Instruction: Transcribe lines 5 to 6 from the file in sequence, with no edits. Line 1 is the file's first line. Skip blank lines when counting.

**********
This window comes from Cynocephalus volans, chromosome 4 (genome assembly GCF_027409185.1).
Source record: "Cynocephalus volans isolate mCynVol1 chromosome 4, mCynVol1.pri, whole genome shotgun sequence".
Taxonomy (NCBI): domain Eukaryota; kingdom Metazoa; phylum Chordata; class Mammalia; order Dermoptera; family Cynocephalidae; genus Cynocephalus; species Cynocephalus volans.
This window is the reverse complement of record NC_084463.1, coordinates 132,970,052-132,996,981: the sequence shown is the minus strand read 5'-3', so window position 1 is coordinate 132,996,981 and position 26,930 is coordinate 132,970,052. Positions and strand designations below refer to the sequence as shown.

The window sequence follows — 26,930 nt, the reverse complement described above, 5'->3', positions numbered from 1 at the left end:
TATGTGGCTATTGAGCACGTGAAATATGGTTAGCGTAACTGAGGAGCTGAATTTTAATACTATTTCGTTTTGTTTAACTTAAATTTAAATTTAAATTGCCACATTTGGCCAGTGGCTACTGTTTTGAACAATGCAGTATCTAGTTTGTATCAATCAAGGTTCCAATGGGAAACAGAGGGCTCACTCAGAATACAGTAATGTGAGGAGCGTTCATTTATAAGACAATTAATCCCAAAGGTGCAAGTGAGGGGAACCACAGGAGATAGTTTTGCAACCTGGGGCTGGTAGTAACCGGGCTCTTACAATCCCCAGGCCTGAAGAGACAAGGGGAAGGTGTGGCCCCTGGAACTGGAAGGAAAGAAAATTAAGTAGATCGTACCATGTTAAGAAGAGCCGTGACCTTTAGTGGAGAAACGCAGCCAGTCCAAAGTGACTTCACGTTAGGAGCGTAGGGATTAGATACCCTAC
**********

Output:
The window sequence follows — 26,930 nt, the reverse complement described above, 5'->3', positions numbered from 1 at the left end:
TATGTGGCTATTGAGCACGTGAAATATGGTTAGCGTAACTGAGGAGCTGAATTTTAATACTATTTCGTTTTGTTTAACTTAAATTTAAATTTAAATTGCCACATTTGGCCAGTGGCTACTGTTTTGAACAATGCAGTATCTAGTTTGTATCAATCAAGGTTCCAATGGGAAACAGAGGGCTCACTCAGAATACAGTAATGTGAGGAGCGTTCATTTATAAGACAATTAATCCCAAAGGTGCAAGTGAGGGGAACCACAGGAGATAGTTTTGCAACCTGGGGCTGGTAGTAACCGGGCTCTTACAATCCCCAGGCCTGAAGAGACAAGGGGAAGGTGTGGCCCCTGGAACTGGAAGGAAAGAAAATTAAGTAGATCGTACCATGTTAAGAAGAGCCGTGACCTTTAGTGGAGAAACGCAGCCAGTCCAAAGTGACTTCACGTTAGGAGCGTAGGGATTAGATACCCTAC